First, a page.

Rebecca Helm-Ropelato
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Wednesday, September 26, 2007
Photo Essay: A Particular History Of The Tiber's Bridges
Fall beauty as usual along the Tiber Fall beauty as usual along the Tiber

It isn't possible to separate the history of the bridges of Rome from that of their city or, for that matter, from the history of Italy itself. So I read recently when I discovered some special web pages on the official City of Rome website (main site text, Italian only – for English section, go here).
The section of pages is titled I Ponti di Roma (The Bridges of Rome), and here is a translation of the introduction.
The section "The Bridges of Rome" was born from a project by a young man named Luca Carboni, a graduate of LUMSA (Libera Università Maria Ss. Assunta, a Roman Catholic university in Rome), who died in tragic circumstances* in the summer of 2005.
To honor the memory of Luca, who had a deep love for the city and culture of the Bridges of Rome, Mayor Walter Veltroni and the Rector of the Libera Università Maria SS Assunta, Giuseppe Dalla Torre, have brought back to life in these pages the ambitious project of the young man.
"The Bridges of Rome" aims to be an historical-technical archive for all the city bridges of Rome. Within the section, it is possible to find information, curiosities and photographs of all twenty-seven of the city bridges.
In memory of Luca, city officials awarded a special scholarship to communications science students at LUMSA, inviting them to contribute original work for the Bridges of Rome pages (Italian only).
For the text in this Tiber river photo essay, I am including excerpts (translated) from the bridges section.
*According to news reports, Luca was the victim of a random violent crime while in Spain with his wife. He had only recently graduated from LUMSA.

Pedestrian walkways: City officials describe it as one of the most enchanting and romantic tourist walks in Rome – Il Lungotevere (along the Tiber). You can stroll along on the sidewalk at street level, high above the river banks and look down on its flow, or you can go on foot or by bicycle on the wide paved route that winds along just above water level. Long stretches of the river walk are shaded by giant sycamore trees whose branches arch gracefully down over the Tiber banks.

Ponte Fabricio: It is the oldest surviving bridge in Rome. It was build in 62 B.C., to replace the bridge of wood that had existed since 192 B.C., to connect the Tiberina island to the left bank of the Tiber. The tiny land mass is located in the middle of the river as it runs through the center of the city. Splitting the river into two narrow channels, the island offered an easy ford of the flow, and led to the first settlement of the exact area that later became Rome itself.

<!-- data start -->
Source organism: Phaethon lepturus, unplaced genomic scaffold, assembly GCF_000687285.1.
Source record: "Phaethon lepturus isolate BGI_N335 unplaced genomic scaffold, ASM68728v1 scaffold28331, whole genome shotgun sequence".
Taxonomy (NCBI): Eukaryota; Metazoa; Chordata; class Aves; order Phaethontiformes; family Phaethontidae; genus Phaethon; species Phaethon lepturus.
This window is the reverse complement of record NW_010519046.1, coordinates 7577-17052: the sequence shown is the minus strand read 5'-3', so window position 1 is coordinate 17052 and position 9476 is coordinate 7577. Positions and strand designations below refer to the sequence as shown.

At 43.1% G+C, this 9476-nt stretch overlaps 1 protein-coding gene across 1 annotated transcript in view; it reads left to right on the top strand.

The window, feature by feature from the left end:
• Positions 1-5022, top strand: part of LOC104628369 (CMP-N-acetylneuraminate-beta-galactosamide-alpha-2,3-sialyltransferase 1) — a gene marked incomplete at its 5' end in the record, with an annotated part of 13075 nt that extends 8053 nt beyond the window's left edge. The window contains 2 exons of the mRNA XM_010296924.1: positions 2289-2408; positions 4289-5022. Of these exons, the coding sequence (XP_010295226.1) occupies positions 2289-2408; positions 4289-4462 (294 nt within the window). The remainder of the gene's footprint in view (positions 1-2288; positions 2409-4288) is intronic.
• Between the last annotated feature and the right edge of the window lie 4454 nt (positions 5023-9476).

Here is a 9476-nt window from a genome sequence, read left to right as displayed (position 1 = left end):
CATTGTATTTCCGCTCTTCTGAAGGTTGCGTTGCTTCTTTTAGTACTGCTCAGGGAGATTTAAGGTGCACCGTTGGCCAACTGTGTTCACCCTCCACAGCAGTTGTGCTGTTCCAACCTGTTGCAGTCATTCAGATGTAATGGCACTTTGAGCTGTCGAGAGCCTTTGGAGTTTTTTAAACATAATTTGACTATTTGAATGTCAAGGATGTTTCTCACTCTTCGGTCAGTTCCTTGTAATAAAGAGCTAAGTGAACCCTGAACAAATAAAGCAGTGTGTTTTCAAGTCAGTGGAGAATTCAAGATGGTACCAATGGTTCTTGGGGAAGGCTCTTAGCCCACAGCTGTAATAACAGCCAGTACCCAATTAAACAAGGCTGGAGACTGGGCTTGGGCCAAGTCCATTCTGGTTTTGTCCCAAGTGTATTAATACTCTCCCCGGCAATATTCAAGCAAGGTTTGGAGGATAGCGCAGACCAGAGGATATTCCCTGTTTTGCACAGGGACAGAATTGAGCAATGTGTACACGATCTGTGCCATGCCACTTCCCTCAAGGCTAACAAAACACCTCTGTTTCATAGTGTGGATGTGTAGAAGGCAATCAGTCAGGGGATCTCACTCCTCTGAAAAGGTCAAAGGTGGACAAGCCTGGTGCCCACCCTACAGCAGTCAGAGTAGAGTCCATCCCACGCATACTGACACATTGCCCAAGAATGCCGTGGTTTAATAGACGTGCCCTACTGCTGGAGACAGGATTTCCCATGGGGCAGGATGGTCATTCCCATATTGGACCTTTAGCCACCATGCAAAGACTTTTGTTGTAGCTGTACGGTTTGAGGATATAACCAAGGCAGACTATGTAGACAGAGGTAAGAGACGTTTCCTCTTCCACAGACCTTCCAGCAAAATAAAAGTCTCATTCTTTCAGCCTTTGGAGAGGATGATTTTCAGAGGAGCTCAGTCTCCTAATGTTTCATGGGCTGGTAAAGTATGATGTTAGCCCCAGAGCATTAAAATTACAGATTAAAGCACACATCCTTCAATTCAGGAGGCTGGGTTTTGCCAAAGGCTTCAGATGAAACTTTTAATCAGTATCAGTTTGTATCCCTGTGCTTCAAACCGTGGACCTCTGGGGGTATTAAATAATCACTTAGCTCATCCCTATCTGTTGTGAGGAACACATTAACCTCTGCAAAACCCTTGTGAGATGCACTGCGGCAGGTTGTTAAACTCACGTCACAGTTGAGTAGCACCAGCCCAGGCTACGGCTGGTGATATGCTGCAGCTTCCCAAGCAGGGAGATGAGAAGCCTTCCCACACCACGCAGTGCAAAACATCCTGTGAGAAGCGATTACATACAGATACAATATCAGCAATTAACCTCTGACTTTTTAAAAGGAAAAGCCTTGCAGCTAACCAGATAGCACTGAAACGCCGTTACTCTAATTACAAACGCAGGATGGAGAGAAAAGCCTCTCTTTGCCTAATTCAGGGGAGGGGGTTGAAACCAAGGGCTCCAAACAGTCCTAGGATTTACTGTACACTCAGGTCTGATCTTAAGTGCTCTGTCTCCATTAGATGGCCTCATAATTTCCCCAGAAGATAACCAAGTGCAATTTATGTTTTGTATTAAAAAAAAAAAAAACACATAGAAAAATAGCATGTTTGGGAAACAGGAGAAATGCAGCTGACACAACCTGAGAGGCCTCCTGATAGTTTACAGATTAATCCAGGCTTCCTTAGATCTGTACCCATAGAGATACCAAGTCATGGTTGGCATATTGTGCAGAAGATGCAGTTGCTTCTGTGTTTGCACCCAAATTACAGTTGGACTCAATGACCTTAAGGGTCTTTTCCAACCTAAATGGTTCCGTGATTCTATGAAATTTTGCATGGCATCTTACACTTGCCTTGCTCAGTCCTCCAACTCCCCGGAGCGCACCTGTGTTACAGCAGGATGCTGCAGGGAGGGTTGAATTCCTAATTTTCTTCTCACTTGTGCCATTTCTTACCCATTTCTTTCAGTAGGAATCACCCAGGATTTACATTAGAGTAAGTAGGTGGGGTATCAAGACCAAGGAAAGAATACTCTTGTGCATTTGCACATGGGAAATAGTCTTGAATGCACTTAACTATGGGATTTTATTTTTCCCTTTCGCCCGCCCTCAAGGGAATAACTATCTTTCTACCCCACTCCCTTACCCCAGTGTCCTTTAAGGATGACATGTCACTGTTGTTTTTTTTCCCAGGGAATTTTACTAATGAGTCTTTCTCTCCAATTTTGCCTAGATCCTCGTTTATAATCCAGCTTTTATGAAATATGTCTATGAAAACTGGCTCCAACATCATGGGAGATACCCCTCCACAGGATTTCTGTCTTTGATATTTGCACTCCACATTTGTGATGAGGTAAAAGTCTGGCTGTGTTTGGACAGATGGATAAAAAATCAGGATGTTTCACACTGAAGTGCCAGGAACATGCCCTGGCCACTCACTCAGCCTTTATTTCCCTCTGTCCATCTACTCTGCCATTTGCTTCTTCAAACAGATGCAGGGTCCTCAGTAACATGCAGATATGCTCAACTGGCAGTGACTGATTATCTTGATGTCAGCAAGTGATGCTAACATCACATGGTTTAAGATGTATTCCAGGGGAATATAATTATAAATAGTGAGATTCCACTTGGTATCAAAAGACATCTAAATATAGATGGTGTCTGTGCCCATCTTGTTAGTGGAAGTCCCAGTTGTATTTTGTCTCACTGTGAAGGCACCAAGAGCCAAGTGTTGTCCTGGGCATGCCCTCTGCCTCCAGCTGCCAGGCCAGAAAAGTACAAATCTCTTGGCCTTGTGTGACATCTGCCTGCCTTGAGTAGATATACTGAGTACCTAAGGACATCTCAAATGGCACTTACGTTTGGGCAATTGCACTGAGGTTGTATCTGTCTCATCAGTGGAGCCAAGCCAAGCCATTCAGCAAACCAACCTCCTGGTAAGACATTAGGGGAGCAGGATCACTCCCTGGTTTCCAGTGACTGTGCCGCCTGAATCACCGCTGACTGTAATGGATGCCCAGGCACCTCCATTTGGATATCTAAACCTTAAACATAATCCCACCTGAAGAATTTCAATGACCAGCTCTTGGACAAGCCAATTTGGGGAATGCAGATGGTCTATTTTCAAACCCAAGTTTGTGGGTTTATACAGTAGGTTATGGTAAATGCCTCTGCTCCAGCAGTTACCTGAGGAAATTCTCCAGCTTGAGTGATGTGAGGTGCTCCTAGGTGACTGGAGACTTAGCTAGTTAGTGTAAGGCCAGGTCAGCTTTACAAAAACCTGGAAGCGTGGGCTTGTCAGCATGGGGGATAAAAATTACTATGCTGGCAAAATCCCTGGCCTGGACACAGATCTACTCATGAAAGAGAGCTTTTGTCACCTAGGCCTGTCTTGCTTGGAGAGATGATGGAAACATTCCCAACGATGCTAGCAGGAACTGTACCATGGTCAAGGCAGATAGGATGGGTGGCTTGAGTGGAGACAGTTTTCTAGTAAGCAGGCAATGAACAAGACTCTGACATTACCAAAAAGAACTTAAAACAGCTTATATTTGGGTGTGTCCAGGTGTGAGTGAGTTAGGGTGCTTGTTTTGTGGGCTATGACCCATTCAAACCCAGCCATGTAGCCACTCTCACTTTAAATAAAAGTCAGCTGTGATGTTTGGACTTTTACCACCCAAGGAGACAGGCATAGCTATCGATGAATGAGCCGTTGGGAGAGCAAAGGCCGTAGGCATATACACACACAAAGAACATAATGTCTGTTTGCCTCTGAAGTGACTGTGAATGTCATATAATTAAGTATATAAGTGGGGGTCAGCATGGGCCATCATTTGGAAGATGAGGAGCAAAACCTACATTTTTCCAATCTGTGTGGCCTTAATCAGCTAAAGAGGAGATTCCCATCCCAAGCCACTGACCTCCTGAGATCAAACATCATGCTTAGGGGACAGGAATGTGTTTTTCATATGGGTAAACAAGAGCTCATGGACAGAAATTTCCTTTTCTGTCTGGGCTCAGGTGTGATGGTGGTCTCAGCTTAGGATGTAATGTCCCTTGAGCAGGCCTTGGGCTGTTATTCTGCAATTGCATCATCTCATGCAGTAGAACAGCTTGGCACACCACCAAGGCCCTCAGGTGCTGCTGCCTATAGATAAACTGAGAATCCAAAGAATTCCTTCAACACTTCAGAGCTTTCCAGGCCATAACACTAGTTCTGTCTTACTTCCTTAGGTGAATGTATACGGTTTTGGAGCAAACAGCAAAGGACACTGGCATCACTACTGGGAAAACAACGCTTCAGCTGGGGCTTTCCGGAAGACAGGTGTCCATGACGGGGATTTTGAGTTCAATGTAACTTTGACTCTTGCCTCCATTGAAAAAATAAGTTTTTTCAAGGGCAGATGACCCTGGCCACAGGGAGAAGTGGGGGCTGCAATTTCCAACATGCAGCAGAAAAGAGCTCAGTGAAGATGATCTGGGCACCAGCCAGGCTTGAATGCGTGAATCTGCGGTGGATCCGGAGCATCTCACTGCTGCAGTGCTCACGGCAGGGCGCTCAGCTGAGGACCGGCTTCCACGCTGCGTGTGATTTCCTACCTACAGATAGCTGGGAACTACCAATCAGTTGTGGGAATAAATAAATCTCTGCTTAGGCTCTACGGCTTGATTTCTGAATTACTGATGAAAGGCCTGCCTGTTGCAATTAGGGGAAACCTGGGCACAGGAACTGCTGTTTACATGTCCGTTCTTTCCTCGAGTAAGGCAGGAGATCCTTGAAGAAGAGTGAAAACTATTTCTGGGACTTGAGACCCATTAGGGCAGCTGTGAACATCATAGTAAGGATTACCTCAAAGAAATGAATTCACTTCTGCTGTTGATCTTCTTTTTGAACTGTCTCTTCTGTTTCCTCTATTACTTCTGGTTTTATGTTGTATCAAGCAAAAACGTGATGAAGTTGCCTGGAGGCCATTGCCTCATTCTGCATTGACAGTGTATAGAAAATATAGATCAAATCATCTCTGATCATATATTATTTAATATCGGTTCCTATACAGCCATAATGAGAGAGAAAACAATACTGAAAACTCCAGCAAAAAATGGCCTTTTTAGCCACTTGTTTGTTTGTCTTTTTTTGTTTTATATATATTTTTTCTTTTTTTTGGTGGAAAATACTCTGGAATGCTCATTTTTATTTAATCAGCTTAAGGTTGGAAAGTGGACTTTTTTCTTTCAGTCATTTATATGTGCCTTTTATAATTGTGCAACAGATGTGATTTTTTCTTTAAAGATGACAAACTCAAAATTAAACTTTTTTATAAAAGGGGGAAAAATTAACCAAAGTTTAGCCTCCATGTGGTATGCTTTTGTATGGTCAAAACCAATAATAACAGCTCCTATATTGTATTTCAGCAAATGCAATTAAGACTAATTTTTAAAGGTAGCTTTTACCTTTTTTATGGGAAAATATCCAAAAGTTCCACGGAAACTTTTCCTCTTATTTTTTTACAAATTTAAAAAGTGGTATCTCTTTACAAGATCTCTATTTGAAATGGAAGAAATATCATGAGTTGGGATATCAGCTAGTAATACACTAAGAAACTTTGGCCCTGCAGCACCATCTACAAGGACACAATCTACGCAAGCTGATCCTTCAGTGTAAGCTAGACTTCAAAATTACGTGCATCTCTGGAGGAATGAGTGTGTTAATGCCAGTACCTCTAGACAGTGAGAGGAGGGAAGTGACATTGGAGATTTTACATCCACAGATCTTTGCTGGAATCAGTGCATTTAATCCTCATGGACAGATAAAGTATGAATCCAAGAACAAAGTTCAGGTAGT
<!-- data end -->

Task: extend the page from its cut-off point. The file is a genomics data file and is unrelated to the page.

Tourism signs with historical information are posted near the Rome bridges.

The Tiber narrows as it flows between the river's left bank and the Tiberina island.

Ponte Fabricio: The Latin inscription on the bridge in Rome features the name of L. Fabricio, the city official who was in charge of roads at the time and ordered the construction of the bridge.

Ponte Elio: Named after its originator, Emperor Publio Elio Adriano, the bridge crosses the Tiber directly in front of Castel Sant'Angelo. It was designed by the architect Demetriano in 136 A.D. The strength and stability of the bridge is so extraordinary that throughout its long existence, none of the many floods along the Tiber has ever overwhelmed or damaged it.

Ponte Vittorio Emanuele II, in Rome with Castel Sant'Angelo rising behind: When the ancient Elio bridge near Castel Sant'Angelo could no longer handle the greatly increased traffic that accompanied the building boom in Rome in the early 1900s, city officials built this Vittorio Emanuele II bridge. Named after the king currently in power, the span was completed in 1911. It features four large, marble sculpture groups symbolizing respectively, the Unity of Italy, Liberty, Triumph over Oppression, and Fidelity to Italy's Constitution.

Ponte Principe Amedeo: One of the newer bridges of Rome, it was completed in 1942. Designed in a modern style, the bridge is named after Prince Amedeo di Savoia-Aosta. The prince was an Italian military hero of World War II.

A Principe Amedeo bridge tourism information sign framed, in the fall, by the turning leaves of one of the giant sycamores that line some stretches of the walk along the Tiber.

Seeing the city of Rome inquadrato (framed in a picturesque way) is one of the primary pleasures of taking a walk along the Tiber. Here one of Rome's many church domes rises above the fall foliage of the many sycamores lining the banks of the river.

Above the high embankment walls of the Tiber, a view that brings to mind Rome as the Eternal City – the classic and sacred church edifice sharing its space with modern and commercial advertising panels.
by Rebecca Helm-Ropelato
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